Colonization with Staphylococcus aureus, when combined with other variables including active tobacco use and BMI ≥ 30 kg/m2, has been identified as a risk factor for infection after THA [23]. Similarly, other investigators have found that colonization or prior infection with Staphylococcus aureus as remotely as 10 years before presentation increases the risk for SSI after total joint arthroplasty [50]. Moreover, patients colonized with methicillin-resistant Staphylococcus aureus (MRSA) are known to be at increased risk for SSI after elective orthopaedic surgery [51, 52]. For these patients, the use of vancomycin for perioperative prophylaxis is advocated, as it is related with reduced infection rates [53].

3.5. Primary Diagnosis

Patients subjected to THA for posttraumatic osteoarthritis have been found to be at increased risk for infection [8]. In addition, higher rates of PJI have been reported in patients that underwent THA for traumatic hip injury (e.g., hip fracture) [6, 11, 34]. The local effects of a traumatic injury (hematoma formation, tissue necrosis, etc.), as well as its systemic consequences, may account for this correlation [6]. Dislocation, associated with local trauma and often requiring multiple reoperations, is another risk factor reported [8]. Analysis of the data retrieved from the Nordic Arthroplasty Register Association revealed that avascular necrosis of the femoral head was also correlated with increased risk for PJI [11]. Finally, several studies have indicated revision surgery [23, 34, 37] or prior joint arthroplasty [42] as an independent risk factor for developing infection following THA.

3.6. Socioeconomic Factors

Lower socioeconomic status, as indicated with entitlement to public assistance for Medicare, has been correlated with the risk of PJI [12]. Moreover, minority race has been also determined as an independent risk factor for SSI [10]. An increased risk for infection following THA has been also described for patients living in rural areas [7]. Poor living conditions, comorbidities, failure to adequately follow medical instructions, and delay in seeking help may predispose all these patients to increased infection risk.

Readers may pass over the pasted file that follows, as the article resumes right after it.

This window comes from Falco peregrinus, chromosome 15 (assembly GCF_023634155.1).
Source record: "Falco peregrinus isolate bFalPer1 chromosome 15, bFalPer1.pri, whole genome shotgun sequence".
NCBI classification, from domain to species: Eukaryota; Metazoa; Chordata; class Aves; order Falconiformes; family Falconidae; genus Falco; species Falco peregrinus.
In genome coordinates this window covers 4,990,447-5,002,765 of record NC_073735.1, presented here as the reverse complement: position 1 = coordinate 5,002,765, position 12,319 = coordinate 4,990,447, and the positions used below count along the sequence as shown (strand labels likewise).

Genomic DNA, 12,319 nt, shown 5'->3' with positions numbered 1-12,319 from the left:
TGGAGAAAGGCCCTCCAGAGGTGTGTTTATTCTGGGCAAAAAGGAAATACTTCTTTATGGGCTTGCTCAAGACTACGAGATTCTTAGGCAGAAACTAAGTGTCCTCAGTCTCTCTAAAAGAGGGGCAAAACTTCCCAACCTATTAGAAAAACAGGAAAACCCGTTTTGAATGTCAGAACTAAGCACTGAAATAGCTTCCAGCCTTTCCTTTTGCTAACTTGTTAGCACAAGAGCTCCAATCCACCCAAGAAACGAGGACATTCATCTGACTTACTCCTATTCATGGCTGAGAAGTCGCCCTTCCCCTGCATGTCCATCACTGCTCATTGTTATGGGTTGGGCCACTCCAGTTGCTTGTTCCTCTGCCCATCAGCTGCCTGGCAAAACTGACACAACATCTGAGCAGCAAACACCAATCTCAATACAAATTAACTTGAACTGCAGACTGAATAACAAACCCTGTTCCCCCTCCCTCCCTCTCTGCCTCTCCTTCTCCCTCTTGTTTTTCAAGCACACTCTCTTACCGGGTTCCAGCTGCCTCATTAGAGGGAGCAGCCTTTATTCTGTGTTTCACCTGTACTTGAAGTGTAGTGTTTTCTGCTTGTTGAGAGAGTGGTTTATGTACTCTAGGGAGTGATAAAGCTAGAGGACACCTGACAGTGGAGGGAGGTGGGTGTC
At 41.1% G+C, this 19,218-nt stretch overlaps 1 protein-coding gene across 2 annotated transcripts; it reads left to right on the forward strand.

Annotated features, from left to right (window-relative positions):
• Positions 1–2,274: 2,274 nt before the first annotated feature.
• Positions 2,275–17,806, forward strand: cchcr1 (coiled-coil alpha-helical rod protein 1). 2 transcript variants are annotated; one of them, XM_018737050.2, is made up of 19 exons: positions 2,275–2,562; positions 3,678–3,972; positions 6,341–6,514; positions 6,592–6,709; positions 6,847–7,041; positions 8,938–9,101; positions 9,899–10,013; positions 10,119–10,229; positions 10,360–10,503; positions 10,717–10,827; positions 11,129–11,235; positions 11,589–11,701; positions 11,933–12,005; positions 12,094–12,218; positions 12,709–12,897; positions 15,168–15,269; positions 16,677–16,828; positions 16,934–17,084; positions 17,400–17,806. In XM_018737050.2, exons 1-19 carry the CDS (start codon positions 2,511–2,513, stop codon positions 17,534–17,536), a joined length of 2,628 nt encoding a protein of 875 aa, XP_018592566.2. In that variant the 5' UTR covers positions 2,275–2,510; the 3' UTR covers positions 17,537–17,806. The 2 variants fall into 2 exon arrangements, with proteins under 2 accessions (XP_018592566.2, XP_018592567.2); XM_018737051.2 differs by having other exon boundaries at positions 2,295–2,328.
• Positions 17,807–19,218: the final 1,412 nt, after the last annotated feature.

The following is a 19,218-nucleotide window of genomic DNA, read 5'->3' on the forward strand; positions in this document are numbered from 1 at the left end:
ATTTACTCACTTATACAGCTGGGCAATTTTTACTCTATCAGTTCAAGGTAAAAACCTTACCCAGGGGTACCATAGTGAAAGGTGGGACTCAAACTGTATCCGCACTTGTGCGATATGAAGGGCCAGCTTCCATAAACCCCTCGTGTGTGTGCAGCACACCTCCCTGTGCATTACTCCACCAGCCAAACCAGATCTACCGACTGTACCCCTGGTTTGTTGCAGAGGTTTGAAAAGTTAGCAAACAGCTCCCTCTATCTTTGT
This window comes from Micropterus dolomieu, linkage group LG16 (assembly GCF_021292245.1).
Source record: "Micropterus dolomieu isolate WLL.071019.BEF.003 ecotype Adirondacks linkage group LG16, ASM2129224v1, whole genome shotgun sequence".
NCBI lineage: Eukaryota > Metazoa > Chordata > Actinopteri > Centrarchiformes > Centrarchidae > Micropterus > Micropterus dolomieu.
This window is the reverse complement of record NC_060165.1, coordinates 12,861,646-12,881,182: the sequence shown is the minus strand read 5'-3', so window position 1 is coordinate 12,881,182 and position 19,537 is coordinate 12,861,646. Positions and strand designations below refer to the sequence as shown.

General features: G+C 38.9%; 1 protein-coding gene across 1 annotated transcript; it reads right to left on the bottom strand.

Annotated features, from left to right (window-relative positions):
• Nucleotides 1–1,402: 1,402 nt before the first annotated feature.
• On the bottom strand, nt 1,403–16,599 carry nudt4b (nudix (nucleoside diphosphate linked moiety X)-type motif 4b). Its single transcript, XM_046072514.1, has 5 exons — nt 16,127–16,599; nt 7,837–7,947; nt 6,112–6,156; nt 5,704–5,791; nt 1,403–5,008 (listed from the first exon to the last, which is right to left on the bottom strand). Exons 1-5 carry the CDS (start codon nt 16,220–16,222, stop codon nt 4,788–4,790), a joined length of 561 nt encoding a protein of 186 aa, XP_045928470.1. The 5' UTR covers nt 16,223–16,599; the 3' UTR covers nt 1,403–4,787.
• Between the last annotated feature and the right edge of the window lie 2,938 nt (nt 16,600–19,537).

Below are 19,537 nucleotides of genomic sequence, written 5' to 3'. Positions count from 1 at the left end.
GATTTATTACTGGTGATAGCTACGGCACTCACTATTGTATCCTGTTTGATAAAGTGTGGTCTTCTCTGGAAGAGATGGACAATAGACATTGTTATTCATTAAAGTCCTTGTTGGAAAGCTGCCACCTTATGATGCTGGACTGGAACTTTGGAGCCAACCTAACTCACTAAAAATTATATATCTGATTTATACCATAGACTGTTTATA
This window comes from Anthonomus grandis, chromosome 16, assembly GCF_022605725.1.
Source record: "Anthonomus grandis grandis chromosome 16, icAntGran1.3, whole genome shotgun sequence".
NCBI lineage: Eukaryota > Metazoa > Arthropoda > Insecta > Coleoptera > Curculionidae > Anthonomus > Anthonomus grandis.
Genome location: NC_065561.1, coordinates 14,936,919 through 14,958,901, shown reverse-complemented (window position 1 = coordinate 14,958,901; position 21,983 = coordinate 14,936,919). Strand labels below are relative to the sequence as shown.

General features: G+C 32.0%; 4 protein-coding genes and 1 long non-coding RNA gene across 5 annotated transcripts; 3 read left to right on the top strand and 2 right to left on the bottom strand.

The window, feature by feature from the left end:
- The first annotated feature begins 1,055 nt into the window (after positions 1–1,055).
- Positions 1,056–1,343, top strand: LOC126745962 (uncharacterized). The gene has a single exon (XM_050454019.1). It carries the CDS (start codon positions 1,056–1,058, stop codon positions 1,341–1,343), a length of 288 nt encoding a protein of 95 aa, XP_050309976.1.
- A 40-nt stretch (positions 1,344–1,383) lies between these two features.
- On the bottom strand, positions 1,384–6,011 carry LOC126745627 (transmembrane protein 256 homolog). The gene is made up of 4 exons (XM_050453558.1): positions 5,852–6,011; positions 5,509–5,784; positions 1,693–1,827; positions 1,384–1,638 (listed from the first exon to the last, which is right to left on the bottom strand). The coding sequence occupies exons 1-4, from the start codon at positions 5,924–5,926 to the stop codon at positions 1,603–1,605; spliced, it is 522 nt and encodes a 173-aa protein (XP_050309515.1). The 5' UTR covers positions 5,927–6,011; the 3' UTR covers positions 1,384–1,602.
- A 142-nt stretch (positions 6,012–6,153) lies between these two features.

4.1. Allogeneic Blood Transfusion

Several studies have pointed out allogeneic blood transfusion as an independent risk factor for SSI after total joint arthroplasty, including THA [17, 25, 54, 55]. Transfusion of allogeneic blood is considered to induce immunomodulation to the recipient, due to the presence of white blood cells (WBC) above a critical level [56]. However, even transfusion of WBC-filtered allogeneic blood has been found to independently increase the risk of infection after THA [54]. Preoperative autologous blood donation, regional anesthesia [57], and prevention of excessive intraoperative blood loss can reduce the need for allogeneic blood transfusion [58] and therefore the risk of developing SSI.

4.2. DVT Prophylaxis and Coagulopathy

It has been reported that patients receiving low molecular weight heparin (LMWH) for DVT prophylaxis have significantly more prolonged wound drainage [27]. This has been attributed to the faster onset of action of LMWH in comparison to Coumadin. Nonetheless, aggressive anticoagulation both with warfarin and with heparin has been identified as an independent risk factor for SSI [17, 59, 60]. Thus, DVT prophylactic medications should be closely monitored during the early postoperative period and any adverse events, including prolonged drainage and hematoma formation, should be recognized and addressed in a timely fashion. Coagulopathy has been also correlated with an increased SSI risk [10, 19]. Coagulopathy can be the result of a wide spectrum of disorders, including those inherited (e.g., hemophilia) and those acquired (e.g., liver disease). However, in most cases, appropriate pharmacologic interventions can maintain the coagulation mechanism on a level that may permit surgery while minimizing the risk for complications.